This page, though. Here, we have an ice-skating Reagan, who survived a gunshot wound featuring a punctured lung and heavy internal bleeding in an attempt made on him just sixty-nine days into his presidency, giving life advice to the also-wounded Erin. The Charlie Brown Christmas Tree (1965) also makes a cameo, but the best reference comes from the visual mashup in the sky. The space shuttle firing at Soviet missiles refers directly to Reagan’s Strategic Defense Initiative (known casually as “Star Wars”), wherein a sophisticated grid including “space- and ground-based nuclear X-ray lasers, subatomic particle beams, and computer-guided projectiles fired by electromagnetic rail guns—all under the central control of a supercomputer system” was proposed (and put aside after 30 billion dollars yielded no system) to counter the inter-continental ballistic missiles and Mutual Assured Destruction which defined the Cold War. These images are superimposed onto the 8-bit glory of the popular Atari video game classic, Missile Command (1980). The inclusion of this really makes sense to me, as video games as a medium and pop cultural asset began spreading quickly during the late ’80’s (Super Mario 3 was released during the year in which this comic is set!), finding their spot in the zeitgeist and thus Erin’s subconscious. On top of all of that, it’s just plain fun watching Ronald Wilson Reagan tell a middle school student that she does not have any friends.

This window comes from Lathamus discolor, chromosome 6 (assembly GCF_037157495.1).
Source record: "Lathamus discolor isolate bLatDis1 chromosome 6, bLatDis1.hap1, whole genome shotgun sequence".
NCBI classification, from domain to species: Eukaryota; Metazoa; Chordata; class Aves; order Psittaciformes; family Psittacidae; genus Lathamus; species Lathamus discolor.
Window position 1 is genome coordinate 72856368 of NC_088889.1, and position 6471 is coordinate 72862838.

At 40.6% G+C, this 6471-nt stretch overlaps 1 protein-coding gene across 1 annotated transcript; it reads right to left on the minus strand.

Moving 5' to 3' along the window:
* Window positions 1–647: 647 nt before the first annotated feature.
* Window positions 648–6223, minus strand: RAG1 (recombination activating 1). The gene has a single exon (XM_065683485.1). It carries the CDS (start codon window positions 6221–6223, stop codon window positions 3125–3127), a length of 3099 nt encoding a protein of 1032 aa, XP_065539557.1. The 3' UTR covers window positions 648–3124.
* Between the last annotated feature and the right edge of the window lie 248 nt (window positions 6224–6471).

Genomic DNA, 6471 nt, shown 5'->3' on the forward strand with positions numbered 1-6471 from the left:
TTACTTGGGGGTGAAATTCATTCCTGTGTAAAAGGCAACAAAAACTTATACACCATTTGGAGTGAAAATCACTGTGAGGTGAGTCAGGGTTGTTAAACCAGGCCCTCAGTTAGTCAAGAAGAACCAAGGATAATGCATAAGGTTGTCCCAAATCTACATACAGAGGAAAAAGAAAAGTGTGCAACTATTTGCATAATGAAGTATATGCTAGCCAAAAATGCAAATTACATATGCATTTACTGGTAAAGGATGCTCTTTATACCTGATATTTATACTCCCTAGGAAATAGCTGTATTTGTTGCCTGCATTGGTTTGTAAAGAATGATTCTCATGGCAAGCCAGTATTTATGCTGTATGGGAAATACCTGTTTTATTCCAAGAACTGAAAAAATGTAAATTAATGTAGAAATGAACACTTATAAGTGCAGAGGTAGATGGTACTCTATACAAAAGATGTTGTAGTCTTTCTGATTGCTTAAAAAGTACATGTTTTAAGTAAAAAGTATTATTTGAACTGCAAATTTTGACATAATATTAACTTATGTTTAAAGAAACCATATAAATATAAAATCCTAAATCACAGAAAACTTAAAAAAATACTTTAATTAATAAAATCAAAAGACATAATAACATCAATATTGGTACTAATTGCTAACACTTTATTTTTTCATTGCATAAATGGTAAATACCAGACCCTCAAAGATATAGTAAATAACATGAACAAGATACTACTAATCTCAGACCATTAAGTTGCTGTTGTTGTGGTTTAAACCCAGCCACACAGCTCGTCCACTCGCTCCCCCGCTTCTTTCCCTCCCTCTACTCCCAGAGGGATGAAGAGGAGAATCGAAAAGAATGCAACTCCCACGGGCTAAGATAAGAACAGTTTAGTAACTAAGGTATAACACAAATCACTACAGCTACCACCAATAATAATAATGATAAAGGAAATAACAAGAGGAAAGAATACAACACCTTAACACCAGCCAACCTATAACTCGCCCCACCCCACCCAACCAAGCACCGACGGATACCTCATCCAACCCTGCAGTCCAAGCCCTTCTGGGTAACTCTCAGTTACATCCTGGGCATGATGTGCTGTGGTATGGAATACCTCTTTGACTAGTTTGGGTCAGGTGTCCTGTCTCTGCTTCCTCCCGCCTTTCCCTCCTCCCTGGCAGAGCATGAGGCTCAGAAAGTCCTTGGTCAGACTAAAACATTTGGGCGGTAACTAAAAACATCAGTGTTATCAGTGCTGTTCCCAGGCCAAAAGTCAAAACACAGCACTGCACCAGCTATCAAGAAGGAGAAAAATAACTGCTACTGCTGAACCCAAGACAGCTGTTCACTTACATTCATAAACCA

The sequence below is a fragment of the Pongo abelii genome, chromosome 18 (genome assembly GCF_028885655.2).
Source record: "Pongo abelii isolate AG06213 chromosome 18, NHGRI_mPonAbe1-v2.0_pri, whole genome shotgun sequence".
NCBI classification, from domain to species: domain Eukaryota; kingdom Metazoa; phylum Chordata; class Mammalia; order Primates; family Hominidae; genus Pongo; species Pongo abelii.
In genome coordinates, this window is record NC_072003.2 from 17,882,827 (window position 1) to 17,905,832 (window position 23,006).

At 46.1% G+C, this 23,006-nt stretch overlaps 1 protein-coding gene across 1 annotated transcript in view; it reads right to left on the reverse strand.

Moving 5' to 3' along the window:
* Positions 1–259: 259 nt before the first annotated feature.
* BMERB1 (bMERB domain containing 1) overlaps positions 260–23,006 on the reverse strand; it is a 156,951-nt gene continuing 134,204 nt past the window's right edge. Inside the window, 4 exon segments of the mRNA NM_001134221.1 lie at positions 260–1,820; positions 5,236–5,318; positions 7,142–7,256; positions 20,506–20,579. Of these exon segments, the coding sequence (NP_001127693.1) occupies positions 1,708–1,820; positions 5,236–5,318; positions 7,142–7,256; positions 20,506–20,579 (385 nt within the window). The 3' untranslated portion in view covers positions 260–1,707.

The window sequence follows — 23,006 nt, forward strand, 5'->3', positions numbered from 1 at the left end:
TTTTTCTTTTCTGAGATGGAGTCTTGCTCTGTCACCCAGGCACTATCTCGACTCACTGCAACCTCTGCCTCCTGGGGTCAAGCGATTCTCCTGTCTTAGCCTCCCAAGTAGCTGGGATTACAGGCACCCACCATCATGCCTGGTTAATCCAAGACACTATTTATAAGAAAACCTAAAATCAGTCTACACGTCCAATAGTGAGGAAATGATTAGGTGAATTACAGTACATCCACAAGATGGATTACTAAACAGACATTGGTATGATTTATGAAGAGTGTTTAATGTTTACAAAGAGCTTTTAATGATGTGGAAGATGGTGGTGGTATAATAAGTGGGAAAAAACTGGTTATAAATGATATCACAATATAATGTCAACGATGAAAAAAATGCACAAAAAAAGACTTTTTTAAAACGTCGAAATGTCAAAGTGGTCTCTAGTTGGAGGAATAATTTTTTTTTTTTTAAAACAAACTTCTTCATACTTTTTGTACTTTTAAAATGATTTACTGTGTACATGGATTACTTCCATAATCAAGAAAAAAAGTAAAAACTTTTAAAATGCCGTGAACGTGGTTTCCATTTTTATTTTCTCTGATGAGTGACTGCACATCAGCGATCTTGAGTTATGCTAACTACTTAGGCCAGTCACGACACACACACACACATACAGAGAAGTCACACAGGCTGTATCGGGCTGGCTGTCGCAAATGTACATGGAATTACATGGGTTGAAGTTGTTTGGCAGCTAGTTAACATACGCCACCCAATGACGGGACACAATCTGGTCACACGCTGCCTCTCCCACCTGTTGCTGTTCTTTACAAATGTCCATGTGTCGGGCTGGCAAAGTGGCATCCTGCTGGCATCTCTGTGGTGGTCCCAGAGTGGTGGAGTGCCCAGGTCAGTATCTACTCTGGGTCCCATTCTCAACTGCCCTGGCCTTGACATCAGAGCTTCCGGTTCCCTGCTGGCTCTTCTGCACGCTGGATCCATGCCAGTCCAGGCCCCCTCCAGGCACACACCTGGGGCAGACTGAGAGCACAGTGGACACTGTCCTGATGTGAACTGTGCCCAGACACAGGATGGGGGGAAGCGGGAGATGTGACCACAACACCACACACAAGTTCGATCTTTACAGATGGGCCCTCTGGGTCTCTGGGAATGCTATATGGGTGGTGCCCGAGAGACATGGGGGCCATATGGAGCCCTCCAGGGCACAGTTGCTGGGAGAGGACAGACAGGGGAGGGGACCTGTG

Michael! I have admired the creative team’s patience with revealing what is actually going on with this comic, plot-wise. Do you think the pacing is working for Paper Girls? And are you excited about our big reveal this issue?
Michael: Full disclosure, “Don’t trust anyone over 30” makes me think of the advice Charlton Heston’s character gave to a young ape near the end of The Planet of the Apes. But hey, that’s an alternate future so it kind of vibes with what Ryan was saying! As far as pacing goes, I don’t mind not knowing the exact situation that the characters of a story are in. As long as that story is engaging and the characters are interesting I can be okay with slower pacing; my continued diehard defense of Lost (another project BKV was a part of) can attest to this. While we have more revelations in Paper Girls 3 it’s still a toss-up as to what all of this is leading to. A combination of my top three guesses has Paper Girls amounting to a group of time-travelling mutant teenagers battling dino-riding rapture adults.
Ever since I started reading Paper Girls I thought of the family-edgy Spielbergian movies of the ‘80s and those they inspired: E.T.,The Goonies and Super 8, to name a few. Since Paper Girls is a 2015 comic book told through the lens of 1988, it’s a little more Super 8 than E.T. While my fellow millennials continue to reheat the half-baked ideas of our childhood to an increasingly excessive effect, anything pre-‘90s seems to remain nostalgically acceptable. As an era full of such ripe ideas as the ones that Cliff Chiang illustrates in Erin’s fever dream, the ‘80s seemed to have aged well. The Cold War provided a whole new level of paranoia and fear that gave way to awesome pop cultural touchstones. Brian K. Vaughan loves his pop cultural touchstones.